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Jan 12, 2007 02:56 AM

Chowhound on Budget...Help!

I am a teacher who has only been out of college for just over a year and I have a lot of bills to pay! I want to start cooking at home more to save money but: 1) I like GOOD food. I'm not satisfied by microwavables/"cheap eats". It's not that the food has to be super expensive but I do like quality food. 2) I don't have too much time/energy to cook extravagant meals. Does anyone have suggestions for fairly easy but delicious recipes and/or food items to buy as home staples that are pretty versatile? Thanks!

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  1. Go to your local Asian market and pick up a 10lb bag of rice, Oyster sauce, Hoisin sauce, Rice wine, Rice wine vinegar etc. You can mix these with any fresh meat and veggies that you happen to have to make a great stir fry..They keep for a long time so they are always on hand.

    1. When I worked retail, my hours were crazy and my budget tight. I survived by cooking a lot on my last day off, my "Sunday" which was actually Tuesday. I'd make a big pot of beans and some rice, and make variations on that all week, adding sausage, or putting the beans, mashed, in steamed tortillas with cheese, etc. I also ate pasta, since it was quick when I hadn't prepared. I cooked chicken ahead, deboned it, since it was often cheaper to buy a whole bird. I shopped the sales, and could do amazing things with potatoes--baked, gratins, scalloped, latkes, etc. (Although 10 pounds of potatoes get boring when you're single!) Roast vegetables in quantity--cauliflower, squashes (winter varieties are nice now), onions, carrots, and parnips, etc. Add the roasties to canned soup or broth and add barley or leftover rice. Buy good bread, and make panades with anything you had to freeze before it went moldy.

      Think of things that taste better after a day in the fridge--jambalaya and gumbo, chili mac, soups, etc. Get cookbooks from the library and find recipes that way. It's much less expensive, and you'll know which ones would be a good investment after trying several recipes, if you decide to buy a few. If not, you can always copy down the ingredients for reference. Good luck, and let us know what you find works for you!

      1 Reply
      1. re: amyzan

        Yes, take some time to make really authentic red beans and rice.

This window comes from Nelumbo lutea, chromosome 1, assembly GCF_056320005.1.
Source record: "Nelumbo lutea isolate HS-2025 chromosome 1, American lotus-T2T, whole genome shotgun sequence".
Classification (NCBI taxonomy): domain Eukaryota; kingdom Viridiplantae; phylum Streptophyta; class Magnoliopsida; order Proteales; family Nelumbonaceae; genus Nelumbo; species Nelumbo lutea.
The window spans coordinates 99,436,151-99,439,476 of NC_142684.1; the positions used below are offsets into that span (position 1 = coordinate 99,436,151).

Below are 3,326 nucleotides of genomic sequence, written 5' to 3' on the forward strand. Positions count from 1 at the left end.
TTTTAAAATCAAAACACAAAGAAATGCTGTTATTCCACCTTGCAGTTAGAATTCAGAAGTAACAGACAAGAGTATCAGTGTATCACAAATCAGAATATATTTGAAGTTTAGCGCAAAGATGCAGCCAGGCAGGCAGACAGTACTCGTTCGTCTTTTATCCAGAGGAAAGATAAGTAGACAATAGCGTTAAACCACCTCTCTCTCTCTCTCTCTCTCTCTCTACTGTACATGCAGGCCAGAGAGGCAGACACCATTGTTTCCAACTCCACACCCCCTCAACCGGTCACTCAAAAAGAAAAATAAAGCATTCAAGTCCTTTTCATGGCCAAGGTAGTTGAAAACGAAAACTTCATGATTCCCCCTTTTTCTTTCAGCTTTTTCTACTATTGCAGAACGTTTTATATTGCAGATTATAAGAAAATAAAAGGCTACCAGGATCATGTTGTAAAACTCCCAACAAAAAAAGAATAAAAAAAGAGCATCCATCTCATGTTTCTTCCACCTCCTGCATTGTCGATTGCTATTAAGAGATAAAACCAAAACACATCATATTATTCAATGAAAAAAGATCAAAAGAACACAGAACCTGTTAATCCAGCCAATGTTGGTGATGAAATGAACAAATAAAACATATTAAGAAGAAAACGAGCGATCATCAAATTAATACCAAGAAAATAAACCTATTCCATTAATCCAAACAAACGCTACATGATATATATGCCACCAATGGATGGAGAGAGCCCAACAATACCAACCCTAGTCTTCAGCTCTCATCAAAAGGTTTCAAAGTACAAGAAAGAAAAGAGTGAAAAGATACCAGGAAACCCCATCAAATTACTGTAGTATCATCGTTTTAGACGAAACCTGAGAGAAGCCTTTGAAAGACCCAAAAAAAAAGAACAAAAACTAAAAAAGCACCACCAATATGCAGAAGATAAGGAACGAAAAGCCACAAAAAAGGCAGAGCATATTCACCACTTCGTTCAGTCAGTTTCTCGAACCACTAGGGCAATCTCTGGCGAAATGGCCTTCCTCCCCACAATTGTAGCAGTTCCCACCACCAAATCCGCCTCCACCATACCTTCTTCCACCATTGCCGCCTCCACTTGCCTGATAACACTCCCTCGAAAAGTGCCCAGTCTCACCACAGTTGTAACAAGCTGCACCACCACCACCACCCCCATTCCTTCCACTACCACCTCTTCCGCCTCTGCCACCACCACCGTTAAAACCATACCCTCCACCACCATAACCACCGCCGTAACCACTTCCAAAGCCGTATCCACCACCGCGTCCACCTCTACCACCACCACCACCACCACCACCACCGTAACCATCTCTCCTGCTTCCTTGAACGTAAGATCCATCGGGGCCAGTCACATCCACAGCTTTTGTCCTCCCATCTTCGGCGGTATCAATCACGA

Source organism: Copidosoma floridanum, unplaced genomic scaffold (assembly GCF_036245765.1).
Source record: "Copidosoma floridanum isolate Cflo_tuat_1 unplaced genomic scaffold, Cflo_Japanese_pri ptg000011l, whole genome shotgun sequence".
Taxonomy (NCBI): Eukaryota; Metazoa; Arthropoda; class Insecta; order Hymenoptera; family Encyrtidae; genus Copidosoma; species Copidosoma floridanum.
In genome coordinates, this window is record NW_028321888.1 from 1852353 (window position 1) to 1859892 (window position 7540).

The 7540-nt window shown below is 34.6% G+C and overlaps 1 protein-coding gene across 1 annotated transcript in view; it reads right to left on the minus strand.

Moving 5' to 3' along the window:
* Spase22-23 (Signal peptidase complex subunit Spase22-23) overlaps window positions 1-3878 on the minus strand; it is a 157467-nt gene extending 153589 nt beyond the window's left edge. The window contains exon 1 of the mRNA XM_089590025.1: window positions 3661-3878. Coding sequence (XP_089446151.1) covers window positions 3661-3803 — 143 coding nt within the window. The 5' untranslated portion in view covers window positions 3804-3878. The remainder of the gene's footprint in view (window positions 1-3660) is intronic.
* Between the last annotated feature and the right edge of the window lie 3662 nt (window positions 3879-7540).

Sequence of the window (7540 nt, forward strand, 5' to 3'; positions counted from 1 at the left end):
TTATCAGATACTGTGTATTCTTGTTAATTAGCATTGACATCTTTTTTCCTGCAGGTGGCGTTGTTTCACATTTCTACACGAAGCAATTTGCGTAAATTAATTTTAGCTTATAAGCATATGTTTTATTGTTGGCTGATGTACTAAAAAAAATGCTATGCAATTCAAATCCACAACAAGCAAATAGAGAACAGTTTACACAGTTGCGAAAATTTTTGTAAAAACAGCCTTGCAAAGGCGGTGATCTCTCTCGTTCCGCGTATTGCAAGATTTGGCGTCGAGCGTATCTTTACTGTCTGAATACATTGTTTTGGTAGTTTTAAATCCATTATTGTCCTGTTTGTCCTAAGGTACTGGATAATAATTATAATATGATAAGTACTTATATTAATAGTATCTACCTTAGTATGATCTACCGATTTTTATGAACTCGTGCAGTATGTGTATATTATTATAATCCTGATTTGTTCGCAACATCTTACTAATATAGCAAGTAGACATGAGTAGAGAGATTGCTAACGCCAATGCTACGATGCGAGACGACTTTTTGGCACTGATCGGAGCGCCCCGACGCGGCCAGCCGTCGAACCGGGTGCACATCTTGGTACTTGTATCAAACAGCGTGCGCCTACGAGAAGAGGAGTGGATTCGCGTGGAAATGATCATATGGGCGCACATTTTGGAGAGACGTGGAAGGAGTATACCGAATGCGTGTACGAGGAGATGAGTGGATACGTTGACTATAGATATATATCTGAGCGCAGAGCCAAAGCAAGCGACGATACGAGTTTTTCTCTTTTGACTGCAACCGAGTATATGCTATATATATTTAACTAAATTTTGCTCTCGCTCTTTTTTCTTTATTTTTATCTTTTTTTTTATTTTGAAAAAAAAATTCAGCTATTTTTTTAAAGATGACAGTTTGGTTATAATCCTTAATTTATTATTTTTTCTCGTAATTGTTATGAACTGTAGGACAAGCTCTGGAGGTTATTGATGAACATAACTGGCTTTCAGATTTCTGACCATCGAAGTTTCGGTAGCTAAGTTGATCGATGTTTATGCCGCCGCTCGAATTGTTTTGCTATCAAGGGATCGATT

2. Buy a ham. Inexpensive with many variations.

        I just made a Nigella Lawson recipe for ham cookied in cider--and it's fabulous with boiled potatoes, carrots, leeks, etc. You can do gruyere and ham omlette for a great sunday night kitchen supper to follow, split pea soup (it is January the only time of year you'll ever want this) using the ham hock on another and even a quiche lorraine. Any kind of a roast will allow you many variations for a few days to follow with a great stock to boot. Just buy cheesecloth a habit I used to be too lazy to get into--to strain the gunk on the top.

        Learn how to bake tarts. Joy of Cooking easiest recipe to follow. Get the crisco and the rolling pin and you can do a lot. Leek tart is sublime. pair it with a tart salad and you won't feel strapped.

        1. A cookbook you must have, which I've mentioned before: The Mennonite Central Committee's old "More-with-Less Cookbook." It's a book devoted to eating simply but well. There are recipes, then there are notes in the margins that offer variations on the recipes or other dishes that are so simple they don't really merit a formal "recipe," and at the end of each chapter are suggestions what to do with the leftovers. It's just a wonderful cookbook and one that finds its way to my counter on a regular basis. You have some basic, old-timey, American country recipes, but there are also numerous recipes from around the world.

          1. Sounds like you need to pick a couple of things that you know you like and start by learning to get a couple dishes into regular rotation. What do you like, you didn't say at all.

            A good idea is to make 'dividends' out of a main meal. Like if you roast a chicken throw a few veggies (potato, carrot, onion) in the pan and have that for dinner the first night. Make a white or black bean chili with some of the shredded leftovers one day (freeze part of it right away for another time.) Make a Chinese Chicken Salad, maybe with peanut noodles and sliced cucumber another day. This way you can eat for a week with lot of variety for little effort.

            Here's a super simple dish with a lot of flavor-Kelly's Asian Chicken. It's tangy with some smooth mellow sweet garlic. I taught my college age daughter to make it and it's her signature dish. It's good right away and the leftover reheat well but I like them cold just as much. Saute or steam something green with it (pea pods, broccoli, green beans.)

            I always make it with Chinese egg noodles that you find in the fresh case next to the tofu, but you can used dried Chinese noodles or thin spaghetti. The sauce is reduced till it just moistens the noodles and that is enough. Don't be scared by the garlic.